Consumers Confirm Kindness Reaps Reward
Consumers increasing focus on company ethics during current economic downturn - report
Businesses hoping to ride out the economic downturn by reducing customer service or ditching their environmental and social commitments may find themselves punished by consumers, according to new research by management consultancy Baringa.
The company polled 6,028 consumers worldwide – including 1,002 in the United Kingdom. It found that just under 4 in 5 (79%) UK respondents said that, in the context of the current economic downturn, they are more likely to purchase from companies they considered “kind.”
Only 6% of UK respondents reported the downturn made them less likely to buy from a kind business because they would base purchasing decisions on price alone.
80 per cent of UK respondents reported they would avoid buying from a company who had recently laid off large numbers of staff – with 40% claiming they would do so even if this decision cost them more. Likewise 54% of UK respondents said they would accept higher costs to avoid firms who were known to have treated their staff poorly, and 53% would pay more to avoid firms who treated their suppliers badly.
Guy Dent, a partner at Baringa, said: “The assumption is that when times get tough, ethical choices become a luxury and people make decisions based on price. But the increased awareness of unkind business practices might be changing this. As we head into a possible recession, we are seeing more people prepared to take a financial hit to choose kind firms, often in an act of solidarity."
“The lesson for recession-hit companies is reputation and ethics should be weighed alongside traditional concerns such as cost. If you ditch your environmental and social commitments, lower your customer service standards, switch to unscrupulous suppliers, or cut staff in a manner that is plainly arbitrary and unfair, you risk improving your balance sheet today only to damage your sales tomorrow.”
If consumer behaviours towards unkind firms have shifted, it may be due to the emergence of a generation of consumers entering the economy since the credit crunch of 2008. Of the cohort of economically-active “Gen Z” (people aged between 16 and 24) consumers in the UK, over 3 in 5 (62%) have refused to buy a product or service in the last two years because they felt a company was unkind or did not display kind qualities, whereas just over 2 in 5 (42%) of those aged 45-54 said the same."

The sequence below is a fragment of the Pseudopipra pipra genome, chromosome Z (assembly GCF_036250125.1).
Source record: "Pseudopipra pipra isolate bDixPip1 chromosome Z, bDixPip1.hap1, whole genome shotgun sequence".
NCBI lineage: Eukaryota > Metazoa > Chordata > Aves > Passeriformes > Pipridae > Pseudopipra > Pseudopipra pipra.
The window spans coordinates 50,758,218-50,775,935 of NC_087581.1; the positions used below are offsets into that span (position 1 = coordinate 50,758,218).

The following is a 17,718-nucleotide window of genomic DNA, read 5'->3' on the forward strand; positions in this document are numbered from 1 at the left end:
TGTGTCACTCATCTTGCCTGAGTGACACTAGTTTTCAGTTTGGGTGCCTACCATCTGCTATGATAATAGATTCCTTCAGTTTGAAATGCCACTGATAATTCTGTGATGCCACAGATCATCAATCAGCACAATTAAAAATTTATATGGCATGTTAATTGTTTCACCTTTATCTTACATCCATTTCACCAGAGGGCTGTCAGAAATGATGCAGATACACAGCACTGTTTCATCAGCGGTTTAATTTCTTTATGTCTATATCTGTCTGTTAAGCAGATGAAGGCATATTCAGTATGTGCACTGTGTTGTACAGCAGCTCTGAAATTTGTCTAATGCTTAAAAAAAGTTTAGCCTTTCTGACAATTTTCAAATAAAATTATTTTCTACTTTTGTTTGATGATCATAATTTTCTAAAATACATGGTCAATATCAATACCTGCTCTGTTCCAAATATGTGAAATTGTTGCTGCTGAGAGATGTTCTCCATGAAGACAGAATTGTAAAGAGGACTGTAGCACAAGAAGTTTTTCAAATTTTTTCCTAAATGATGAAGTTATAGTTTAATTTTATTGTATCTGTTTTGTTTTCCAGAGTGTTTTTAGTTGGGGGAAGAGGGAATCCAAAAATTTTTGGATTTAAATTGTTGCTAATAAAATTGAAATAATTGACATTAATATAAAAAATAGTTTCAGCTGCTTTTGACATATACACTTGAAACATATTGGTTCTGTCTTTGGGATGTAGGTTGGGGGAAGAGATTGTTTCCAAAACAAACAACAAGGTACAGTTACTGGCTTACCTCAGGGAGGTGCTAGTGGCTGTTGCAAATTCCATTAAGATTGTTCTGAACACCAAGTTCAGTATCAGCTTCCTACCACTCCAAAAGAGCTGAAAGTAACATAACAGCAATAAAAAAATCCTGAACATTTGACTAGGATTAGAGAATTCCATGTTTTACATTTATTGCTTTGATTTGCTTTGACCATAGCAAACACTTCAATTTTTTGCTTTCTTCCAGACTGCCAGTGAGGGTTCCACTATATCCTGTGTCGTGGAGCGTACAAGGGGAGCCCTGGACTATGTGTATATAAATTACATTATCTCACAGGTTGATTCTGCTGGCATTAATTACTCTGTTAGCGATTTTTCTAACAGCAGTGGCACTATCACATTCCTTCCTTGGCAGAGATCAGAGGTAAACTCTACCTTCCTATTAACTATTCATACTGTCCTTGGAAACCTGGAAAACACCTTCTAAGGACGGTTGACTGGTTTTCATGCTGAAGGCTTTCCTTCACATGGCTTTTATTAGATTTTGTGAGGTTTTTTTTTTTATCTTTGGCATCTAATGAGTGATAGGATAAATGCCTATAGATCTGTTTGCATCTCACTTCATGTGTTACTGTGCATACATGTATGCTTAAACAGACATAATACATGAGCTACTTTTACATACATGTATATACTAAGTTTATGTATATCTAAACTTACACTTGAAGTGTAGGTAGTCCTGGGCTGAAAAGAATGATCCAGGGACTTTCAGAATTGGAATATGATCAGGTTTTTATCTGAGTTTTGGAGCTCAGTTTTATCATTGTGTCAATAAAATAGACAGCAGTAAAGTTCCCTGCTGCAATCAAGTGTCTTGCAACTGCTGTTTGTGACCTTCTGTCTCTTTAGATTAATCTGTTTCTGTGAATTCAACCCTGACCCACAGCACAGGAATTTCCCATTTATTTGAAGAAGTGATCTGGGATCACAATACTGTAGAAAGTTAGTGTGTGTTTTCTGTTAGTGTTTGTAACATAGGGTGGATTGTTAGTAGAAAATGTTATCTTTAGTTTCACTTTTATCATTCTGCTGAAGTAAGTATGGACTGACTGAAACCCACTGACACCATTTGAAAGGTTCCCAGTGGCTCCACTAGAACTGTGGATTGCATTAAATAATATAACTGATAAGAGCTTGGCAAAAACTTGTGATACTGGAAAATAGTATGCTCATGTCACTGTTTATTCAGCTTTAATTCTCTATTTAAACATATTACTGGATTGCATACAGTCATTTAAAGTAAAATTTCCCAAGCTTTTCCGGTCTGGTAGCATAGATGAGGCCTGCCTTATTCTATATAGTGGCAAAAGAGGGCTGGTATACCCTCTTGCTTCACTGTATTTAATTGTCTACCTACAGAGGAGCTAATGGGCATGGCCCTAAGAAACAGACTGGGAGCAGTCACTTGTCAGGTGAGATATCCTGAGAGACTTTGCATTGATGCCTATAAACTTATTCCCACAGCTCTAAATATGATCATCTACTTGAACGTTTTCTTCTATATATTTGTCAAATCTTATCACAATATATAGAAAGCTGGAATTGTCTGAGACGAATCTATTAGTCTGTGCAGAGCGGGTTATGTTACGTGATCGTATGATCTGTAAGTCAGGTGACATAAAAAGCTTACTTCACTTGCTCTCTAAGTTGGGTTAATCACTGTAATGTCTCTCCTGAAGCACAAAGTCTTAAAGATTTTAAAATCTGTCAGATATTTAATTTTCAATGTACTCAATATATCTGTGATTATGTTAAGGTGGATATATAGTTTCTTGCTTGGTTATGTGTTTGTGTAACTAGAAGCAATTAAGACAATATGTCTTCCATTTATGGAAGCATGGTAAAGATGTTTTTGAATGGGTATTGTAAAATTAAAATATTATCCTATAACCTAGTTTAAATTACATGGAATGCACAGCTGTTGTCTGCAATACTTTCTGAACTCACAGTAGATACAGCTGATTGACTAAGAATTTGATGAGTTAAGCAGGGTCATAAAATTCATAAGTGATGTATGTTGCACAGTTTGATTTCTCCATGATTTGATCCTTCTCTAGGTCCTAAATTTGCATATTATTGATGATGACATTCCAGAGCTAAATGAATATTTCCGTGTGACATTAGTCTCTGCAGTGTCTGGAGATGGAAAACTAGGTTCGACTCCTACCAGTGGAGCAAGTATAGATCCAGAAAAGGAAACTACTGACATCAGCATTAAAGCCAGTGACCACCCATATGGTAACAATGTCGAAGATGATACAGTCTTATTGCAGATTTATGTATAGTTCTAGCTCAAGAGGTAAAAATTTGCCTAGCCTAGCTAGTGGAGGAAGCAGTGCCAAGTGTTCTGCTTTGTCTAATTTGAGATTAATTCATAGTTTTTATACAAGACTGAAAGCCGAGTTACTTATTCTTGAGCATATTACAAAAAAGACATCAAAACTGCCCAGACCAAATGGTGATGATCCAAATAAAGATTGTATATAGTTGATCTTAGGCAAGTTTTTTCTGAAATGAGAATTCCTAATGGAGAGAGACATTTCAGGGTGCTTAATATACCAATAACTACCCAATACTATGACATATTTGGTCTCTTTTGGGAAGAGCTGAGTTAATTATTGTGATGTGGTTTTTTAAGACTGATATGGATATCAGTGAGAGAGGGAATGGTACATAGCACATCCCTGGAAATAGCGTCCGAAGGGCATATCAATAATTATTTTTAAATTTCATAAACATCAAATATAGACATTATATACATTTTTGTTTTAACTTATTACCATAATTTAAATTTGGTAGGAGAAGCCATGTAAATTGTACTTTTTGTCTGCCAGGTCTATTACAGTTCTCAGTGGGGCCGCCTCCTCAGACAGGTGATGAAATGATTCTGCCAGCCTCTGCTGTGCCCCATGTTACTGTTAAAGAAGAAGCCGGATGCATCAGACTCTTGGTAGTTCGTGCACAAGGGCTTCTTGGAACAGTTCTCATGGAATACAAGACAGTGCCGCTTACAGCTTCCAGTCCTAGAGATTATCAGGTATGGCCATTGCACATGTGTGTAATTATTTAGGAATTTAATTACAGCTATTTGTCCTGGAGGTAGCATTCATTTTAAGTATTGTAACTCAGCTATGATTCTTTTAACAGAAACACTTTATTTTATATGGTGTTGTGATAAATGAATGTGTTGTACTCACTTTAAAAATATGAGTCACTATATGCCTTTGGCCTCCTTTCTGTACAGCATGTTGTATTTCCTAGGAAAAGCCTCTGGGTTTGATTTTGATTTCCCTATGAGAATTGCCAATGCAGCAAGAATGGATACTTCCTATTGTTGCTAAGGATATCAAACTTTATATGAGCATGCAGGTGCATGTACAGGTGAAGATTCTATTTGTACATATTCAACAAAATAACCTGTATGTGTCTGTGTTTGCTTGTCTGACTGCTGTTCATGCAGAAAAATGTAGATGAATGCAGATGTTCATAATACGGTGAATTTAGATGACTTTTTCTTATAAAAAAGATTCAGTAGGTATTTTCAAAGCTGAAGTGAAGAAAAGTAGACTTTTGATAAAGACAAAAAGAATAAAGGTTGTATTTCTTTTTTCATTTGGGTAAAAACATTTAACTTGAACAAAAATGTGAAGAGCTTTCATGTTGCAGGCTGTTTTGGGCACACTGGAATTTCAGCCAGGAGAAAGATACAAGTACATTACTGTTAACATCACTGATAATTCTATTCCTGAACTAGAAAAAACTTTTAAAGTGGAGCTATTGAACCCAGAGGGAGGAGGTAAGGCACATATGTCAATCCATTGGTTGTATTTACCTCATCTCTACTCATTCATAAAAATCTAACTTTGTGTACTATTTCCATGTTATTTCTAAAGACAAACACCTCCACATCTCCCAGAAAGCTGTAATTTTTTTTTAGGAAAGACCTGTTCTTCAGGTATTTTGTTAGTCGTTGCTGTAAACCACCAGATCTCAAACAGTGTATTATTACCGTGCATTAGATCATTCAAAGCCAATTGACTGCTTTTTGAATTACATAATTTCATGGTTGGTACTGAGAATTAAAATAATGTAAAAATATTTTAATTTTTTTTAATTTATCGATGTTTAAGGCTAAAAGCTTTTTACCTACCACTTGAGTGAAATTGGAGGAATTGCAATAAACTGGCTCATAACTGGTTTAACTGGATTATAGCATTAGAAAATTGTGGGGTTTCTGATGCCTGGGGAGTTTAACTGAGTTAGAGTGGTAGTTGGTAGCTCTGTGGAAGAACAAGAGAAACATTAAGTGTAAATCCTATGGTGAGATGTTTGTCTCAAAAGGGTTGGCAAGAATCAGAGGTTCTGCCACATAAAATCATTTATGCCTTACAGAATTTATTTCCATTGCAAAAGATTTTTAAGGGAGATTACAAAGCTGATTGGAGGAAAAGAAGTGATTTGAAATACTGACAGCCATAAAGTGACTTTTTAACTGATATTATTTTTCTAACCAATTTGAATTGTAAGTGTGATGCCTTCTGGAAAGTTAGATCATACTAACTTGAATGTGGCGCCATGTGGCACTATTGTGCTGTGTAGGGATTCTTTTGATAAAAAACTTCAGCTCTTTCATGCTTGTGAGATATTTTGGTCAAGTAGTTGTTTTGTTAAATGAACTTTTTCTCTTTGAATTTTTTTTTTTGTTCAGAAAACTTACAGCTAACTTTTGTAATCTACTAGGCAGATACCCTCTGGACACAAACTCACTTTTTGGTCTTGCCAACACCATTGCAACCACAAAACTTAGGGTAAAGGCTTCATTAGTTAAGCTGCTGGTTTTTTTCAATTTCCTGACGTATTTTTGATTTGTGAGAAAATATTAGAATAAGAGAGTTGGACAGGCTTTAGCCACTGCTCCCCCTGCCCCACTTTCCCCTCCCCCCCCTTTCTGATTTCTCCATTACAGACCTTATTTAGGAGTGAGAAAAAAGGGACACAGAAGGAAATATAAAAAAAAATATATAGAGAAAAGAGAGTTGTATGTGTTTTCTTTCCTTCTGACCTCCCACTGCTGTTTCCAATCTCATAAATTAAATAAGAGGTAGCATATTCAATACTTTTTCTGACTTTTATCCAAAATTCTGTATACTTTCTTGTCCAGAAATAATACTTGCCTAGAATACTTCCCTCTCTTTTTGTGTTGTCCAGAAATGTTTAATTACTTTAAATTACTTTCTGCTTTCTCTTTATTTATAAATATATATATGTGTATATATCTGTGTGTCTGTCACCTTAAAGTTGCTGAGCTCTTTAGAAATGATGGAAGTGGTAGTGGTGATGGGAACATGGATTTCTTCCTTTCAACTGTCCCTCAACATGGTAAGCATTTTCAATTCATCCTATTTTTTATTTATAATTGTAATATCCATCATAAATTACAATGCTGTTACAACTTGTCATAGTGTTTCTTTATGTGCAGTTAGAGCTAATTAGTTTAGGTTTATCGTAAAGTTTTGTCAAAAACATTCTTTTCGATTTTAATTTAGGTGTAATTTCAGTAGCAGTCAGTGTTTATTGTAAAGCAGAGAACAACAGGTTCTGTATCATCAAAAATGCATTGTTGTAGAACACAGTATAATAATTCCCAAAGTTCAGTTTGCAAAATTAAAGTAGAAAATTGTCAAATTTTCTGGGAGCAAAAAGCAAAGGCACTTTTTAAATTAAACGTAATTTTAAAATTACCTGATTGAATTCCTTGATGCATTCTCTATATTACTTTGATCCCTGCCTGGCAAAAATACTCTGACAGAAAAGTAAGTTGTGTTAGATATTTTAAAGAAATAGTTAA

Of all UK consumers surveyed, 50% reported they were more likely to buy from a company they considered “kind” because they wanted these firms to succeed during the economic downturn. 45% said they were more likely to buy from kind firms as, in the current downturn, it’s more crucial than ever to consider the results of your actions.
Guy Dent said: “There is a school of thought, going back to economist Milton Freedman and beyond, that the point of business is to make money and everything else is immaterial. But in a connected age where the consequences of business decisions are instantly transmitted worldwide, people are faster to make moral judgements about firms, and to act on those judgements. The smartest companies will respond by increasingly incorporating a review of the ethics of their actions into their planning. They should do this for self-interested reasons; unkind firms will be increasingly punished by consumers.
“In the UK, Google searches for the term ESG have risen by a factor of almost eight over the past decade. Ethical company structures such as B Corporations have grown – the first UK B Corp appeared in 2015; there are now more than 1,300 in the country. Put together this means a heightened awareness of ethical issues when making purchases. And this awareness will persist even in the face of a recession.”
While British consumers expressed support for kind firms, they were only mid-table internationally. The country where consumers were most likely to have refused to buy from an unkind company was Switzerland, where 70% of respondents reported having done so in the past two years, followed by 68% in Germany, 65% in Australia and 63% in Singapore. The UK figure was 50%.
While 48% of UK consumers said they sometimes considered the behaviour of a company or its leadership while making a purchase, 26% of UK respondents reported always doing so – compared to 48% of Americans, 35% of Australians, and 32% of Germans.
Jon Fletcher, founder of the Big Clean Switch, one of many firms consulted as part of Baringa’s research into kindness amongst businesses, said:
“Rigid, inflexible businesses are poorly placed to adapt to a rapidly changing world, to new competitors, or to new consumer behaviours. Ultimately, it’s the businesses that ask the difficult questions, that support their people in meaningful ways, and that look to the future who will survive and do well. In short, kinder businesses prosper.”